A three-year fuel treatment project in the Esler block of the Williams Lake Community Forest is scheduled to wrap up this fall. (Photo submitted)

A three-year fuel treatment project in the Esler block of the Williams Lake Community Forest is scheduled to wrap up this fall. (Photo submitted)

Williams Lake Community Forest 9-km fuel break nears completion

The project started three years ago in the Esler block near the powerline

A three-year project to create a 300-metre wide by nine-kilometre fuel break on the west side of the power line in the Williams Lake Community Forest Esler block is almost done.

“It runs from Highway 20 down to just above Williams Lake Creek,” said Kent Watson, one of the forest’s managers. “We are in the stages of wrapping that up and will be completed, hopefully by the fall.”

Work has involved under-story removal and thinning of the over-story.

“We also have the Potato Mountain block and around the Big Lake School where we are doing an interface treatment project.”

The majority of the mechanical work was done by Skywest Environmental, while Borland Creek Logging and Alkali Resource Management have been doing the hand treatment.

“Currently crews haven’t been working because of fire hazards and most of those crews have been working on fires,” Watson said.

Woody debris resulting from the mechanical treatment has been ground on site mostly by Tsideldel Biomass and delivered to Atlantic Power Corporation or Pinnacle Renewable Energy Inc.

Watson said with additional funding, they will be completing some resiliency treatments on some stands that were damaged by dense under-story, snow and ice.

“It will be thinned for mule deer winter range to leave it as more resilient to fire behaviour as well as increasing biodiversity as well as some other values and reduce the fire hazard.”

The project was funded 100 per cent by Forest Enhancement Society of B.C.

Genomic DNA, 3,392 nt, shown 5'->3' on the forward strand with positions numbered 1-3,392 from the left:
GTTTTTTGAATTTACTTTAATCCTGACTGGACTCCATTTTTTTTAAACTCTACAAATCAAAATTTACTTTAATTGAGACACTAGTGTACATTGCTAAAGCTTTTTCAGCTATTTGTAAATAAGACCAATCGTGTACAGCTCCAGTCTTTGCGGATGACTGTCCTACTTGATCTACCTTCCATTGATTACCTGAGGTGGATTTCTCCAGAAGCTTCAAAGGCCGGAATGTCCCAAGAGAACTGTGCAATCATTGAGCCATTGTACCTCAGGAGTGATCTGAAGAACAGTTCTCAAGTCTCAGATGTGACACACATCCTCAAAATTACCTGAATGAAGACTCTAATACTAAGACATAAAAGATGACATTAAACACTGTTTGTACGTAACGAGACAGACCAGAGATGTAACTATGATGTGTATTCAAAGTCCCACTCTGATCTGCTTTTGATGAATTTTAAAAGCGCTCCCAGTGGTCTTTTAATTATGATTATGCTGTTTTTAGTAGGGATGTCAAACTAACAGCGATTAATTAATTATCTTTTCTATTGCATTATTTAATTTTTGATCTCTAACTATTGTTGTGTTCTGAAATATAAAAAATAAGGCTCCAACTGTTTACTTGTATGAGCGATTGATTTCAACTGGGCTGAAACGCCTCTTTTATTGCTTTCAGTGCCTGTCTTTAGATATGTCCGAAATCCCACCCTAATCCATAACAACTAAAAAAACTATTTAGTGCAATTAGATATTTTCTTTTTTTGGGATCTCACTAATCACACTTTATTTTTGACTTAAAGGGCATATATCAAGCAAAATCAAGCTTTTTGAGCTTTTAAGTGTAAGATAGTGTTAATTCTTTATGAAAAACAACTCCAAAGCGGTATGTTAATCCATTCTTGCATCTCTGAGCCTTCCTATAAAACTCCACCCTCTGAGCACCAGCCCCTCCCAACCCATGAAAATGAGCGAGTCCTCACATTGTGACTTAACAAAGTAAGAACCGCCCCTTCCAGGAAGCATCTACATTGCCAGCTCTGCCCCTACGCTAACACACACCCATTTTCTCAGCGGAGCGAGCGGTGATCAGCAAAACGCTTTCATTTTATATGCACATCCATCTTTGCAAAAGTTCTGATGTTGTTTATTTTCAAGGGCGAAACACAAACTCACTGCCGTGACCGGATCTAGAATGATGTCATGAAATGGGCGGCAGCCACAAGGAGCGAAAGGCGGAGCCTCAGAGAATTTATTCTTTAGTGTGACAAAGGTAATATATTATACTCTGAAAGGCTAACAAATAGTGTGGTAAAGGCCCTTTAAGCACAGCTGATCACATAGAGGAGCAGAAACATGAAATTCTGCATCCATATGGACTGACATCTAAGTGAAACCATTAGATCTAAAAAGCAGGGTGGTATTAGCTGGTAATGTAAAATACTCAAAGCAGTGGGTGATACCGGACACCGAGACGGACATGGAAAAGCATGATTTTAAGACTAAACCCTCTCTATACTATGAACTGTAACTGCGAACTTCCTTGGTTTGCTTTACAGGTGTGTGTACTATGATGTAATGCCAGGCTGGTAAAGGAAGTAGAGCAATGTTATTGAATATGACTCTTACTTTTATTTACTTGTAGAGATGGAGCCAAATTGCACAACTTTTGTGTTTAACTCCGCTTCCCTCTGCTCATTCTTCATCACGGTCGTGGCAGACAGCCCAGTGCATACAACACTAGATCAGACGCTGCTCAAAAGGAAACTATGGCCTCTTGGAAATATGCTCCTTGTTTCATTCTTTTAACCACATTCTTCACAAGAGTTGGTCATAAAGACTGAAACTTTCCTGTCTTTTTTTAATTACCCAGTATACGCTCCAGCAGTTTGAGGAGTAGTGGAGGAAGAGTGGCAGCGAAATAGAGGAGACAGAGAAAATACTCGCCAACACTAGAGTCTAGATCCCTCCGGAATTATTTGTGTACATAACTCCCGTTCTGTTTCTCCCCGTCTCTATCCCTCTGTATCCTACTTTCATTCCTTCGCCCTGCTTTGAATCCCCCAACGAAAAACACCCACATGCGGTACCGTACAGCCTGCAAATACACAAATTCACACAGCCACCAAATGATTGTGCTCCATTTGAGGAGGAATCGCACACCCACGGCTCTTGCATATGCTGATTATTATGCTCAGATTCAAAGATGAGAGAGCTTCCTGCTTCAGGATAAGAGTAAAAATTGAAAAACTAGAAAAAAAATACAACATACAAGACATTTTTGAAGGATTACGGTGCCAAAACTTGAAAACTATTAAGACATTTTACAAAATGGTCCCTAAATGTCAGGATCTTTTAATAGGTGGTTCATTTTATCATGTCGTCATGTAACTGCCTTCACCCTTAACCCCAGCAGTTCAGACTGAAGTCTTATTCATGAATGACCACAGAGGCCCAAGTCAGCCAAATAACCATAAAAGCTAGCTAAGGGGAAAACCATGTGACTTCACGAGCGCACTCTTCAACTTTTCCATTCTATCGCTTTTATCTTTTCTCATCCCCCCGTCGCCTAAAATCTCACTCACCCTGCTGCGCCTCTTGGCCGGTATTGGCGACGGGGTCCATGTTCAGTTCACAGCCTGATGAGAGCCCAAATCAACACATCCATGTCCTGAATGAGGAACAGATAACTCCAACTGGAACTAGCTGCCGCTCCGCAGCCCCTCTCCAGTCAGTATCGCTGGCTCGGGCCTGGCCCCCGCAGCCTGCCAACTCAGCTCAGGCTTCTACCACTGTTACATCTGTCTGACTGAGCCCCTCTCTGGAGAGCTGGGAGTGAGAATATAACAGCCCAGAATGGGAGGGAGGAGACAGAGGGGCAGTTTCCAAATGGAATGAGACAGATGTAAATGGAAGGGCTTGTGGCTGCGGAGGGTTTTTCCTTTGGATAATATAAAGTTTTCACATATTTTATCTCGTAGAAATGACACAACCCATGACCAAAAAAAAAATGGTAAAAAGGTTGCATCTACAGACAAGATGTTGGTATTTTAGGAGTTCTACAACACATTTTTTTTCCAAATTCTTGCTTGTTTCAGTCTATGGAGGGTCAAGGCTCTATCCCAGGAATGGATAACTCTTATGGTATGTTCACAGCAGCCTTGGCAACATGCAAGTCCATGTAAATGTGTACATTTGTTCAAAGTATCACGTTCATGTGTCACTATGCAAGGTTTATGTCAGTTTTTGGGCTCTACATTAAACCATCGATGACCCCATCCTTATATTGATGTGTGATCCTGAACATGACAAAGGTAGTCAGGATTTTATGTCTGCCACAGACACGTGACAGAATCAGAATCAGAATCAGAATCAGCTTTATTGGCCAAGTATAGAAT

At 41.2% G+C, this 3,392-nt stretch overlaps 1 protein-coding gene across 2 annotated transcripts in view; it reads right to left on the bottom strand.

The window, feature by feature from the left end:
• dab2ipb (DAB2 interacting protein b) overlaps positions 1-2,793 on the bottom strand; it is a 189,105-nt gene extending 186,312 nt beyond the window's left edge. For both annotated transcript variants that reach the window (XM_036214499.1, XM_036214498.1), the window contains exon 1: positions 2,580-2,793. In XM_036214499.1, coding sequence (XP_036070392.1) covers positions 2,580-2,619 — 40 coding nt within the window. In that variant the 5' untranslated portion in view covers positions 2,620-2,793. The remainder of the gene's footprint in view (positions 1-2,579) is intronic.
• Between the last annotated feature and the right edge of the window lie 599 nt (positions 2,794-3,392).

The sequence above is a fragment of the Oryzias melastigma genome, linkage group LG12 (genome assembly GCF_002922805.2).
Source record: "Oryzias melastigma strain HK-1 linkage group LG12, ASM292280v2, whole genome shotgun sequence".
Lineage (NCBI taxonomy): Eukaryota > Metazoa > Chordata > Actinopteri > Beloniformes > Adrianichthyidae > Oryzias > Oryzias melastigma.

Operations manager Dave Conley said FESBC has funded several similar projects that incorporate recreation values in and around Williams Lake.

“The Flat Rock area is Douglas-fir forest which has over the years overgrown,” Conley said. “I think over the last 100 or so years a lot of those forests have grown up with understory really thickly and that’s starving those larger trees for nutrients and moisture, particularly as we are exposed to more and more impacts of climate change.”

By reducing the density, and removing the fuels, all of the recreation elements as well as the forest itself is less prone to wildfire, he added.

“In particular those projects had to accommodate the trail networks which feature prominently in that area.”

Conley was living in Williams Lake in 2010 when the Meldrum Creek wildfire was a potential threat and Williams Lake was on evacuation alert, which was compounded when the 2017 wildfires resulted in the Williams Lake area on evacuation order.

“I’m proud to be involved with funding the community forest projects. It was in 2017 when they first applied to us for funding and we’ve been actually funding their projects ever since.”

Conley said the province needs to continue funding fuel management projects.

“It’s becoming more and more important as we go through fire seasons like this one.”

READ MORE: Wildfire reduction work slated near Williams Lake Airport

READ MORE: Cariboo communities receive $500K for wildfire prevention



news@wltribune.com

Like us on Facebook and follow us on Twitter

CaribooforestryWilliams Lake